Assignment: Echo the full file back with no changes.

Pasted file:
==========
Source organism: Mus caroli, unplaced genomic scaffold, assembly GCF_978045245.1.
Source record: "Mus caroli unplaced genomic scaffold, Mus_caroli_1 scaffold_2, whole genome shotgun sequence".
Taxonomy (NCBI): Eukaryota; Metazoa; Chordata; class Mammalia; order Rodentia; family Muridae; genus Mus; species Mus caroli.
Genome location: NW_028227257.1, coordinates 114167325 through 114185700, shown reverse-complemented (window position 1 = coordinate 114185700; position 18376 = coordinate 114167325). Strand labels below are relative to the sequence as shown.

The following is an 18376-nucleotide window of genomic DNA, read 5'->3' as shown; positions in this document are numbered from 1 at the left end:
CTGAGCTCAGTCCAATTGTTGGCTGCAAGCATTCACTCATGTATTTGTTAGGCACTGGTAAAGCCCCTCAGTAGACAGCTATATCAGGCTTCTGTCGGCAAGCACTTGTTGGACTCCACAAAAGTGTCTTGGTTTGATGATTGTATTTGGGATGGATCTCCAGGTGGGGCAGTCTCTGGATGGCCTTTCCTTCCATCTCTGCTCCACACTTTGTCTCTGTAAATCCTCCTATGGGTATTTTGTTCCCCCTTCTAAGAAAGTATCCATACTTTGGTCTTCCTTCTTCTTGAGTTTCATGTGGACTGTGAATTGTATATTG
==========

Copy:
Source organism: Mus caroli, unplaced genomic scaffold, assembly GCF_978045245.1.
Source record: "Mus caroli unplaced genomic scaffold, Mus_caroli_1 scaffold_2, whole genome shotgun sequence".
Taxonomy (NCBI): Eukaryota; Metazoa; Chordata; class Mammalia; order Rodentia; family Muridae; genus Mus; species Mus caroli.
Genome location: NW_028227257.1, coordinates 114167325 through 114185700, shown reverse-complemented (window position 1 = coordinate 114185700; position 18376 = coordinate 114167325). Strand labels below are relative to the sequence as shown.

The following is an 18376-nucleotide window of genomic DNA, read 5'->3' as shown; positions in this document are numbered from 1 at the left end:
CTGAGCTCAGTCCAATTGTTGGCTGCAAGCATTCACTCATGTATTTGTTAGGCACTGGTAAAGCCCCTCAGTAGACAGCTATATCAGGCTTCTGTCGGCAAGCACTTGTTGGACTCCACAAAAGTGTCTTGGTTTGATGATTGTATTTGGGATGGATCTCCAGGTGGGGCAGTCTCTGGATGGCCTTTCCTTCCATCTCTGCTCCACACTTTGTCTCTGTAAATCCTCCTATGGGTATTTTGTTCCCCCTTCTAAGAAAGTATCCATACTTTGGTCTTCCTTCTTCTTGAGTTTCATGTGGACTGTGAATTGTATATTG